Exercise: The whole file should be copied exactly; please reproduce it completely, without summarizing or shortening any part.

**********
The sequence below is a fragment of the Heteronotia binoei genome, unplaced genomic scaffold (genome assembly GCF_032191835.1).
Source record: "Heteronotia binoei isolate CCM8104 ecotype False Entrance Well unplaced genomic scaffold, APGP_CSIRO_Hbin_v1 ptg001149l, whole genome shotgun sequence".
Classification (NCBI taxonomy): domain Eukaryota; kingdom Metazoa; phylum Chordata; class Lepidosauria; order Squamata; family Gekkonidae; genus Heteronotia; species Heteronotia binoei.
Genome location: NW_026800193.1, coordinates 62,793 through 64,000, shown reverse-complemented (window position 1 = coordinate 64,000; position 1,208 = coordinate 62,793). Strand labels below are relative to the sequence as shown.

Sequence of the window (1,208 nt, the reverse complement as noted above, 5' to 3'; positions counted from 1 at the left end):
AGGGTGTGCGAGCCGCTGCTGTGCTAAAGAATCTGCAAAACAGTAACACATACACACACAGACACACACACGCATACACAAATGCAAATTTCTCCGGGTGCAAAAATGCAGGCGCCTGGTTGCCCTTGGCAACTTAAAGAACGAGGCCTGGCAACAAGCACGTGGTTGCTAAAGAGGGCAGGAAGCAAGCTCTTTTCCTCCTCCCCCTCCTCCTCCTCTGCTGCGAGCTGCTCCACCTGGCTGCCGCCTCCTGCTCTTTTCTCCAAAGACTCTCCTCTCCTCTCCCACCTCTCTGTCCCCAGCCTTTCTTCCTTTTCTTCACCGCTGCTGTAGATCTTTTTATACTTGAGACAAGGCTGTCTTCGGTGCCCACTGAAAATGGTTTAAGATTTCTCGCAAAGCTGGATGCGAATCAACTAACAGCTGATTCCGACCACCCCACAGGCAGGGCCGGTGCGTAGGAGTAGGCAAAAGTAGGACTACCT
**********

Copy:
The sequence below is a fragment of the Heteronotia binoei genome, unplaced genomic scaffold (genome assembly GCF_032191835.1).
Source record: "Heteronotia binoei isolate CCM8104 ecotype False Entrance Well unplaced genomic scaffold, APGP_CSIRO_Hbin_v1 ptg001149l, whole genome shotgun sequence".
Classification (NCBI taxonomy): domain Eukaryota; kingdom Metazoa; phylum Chordata; class Lepidosauria; order Squamata; family Gekkonidae; genus Heteronotia; species Heteronotia binoei.
Genome location: NW_026800193.1, coordinates 62,793 through 64,000, shown reverse-complemented (window position 1 = coordinate 64,000; position 1,208 = coordinate 62,793). Strand labels below are relative to the sequence as shown.

Sequence of the window (1,208 nt, the reverse complement as noted above, 5' to 3'; positions counted from 1 at the left end):
AGGGTGTGCGAGCCGCTGCTGTGCTAAAGAATCTGCAAAACAGTAACACATACACACACAGACACACACACGCATACACAAATGCAAATTTCTCCGGGTGCAAAAATGCAGGCGCCTGGTTGCCCTTGGCAACTTAAAGAACGAGGCCTGGCAACAAGCACGTGGTTGCTAAAGAGGGCAGGAAGCAAGCTCTTTTCCTCCTCCCCCTCCTCCTCCTCTGCTGCGAGCTGCTCCACCTGGCTGCCGCCTCCTGCTCTTTTCTCCAAAGACTCTCCTCTCCTCTCCCACCTCTCTGTCCCCAGCCTTTCTTCCTTTTCTTCACCGCTGCTGTAGATCTTTTTATACTTGAGACAAGGCTGTCTTCGGTGCCCACTGAAAATGGTTTAAGATTTCTCGCAAAGCTGGATGCGAATCAACTAACAGCTGATTCCGACCACCCCACAGGCAGGGCCGGTGCGTAGGAGTAGGCAAAAGTAGGACTACCT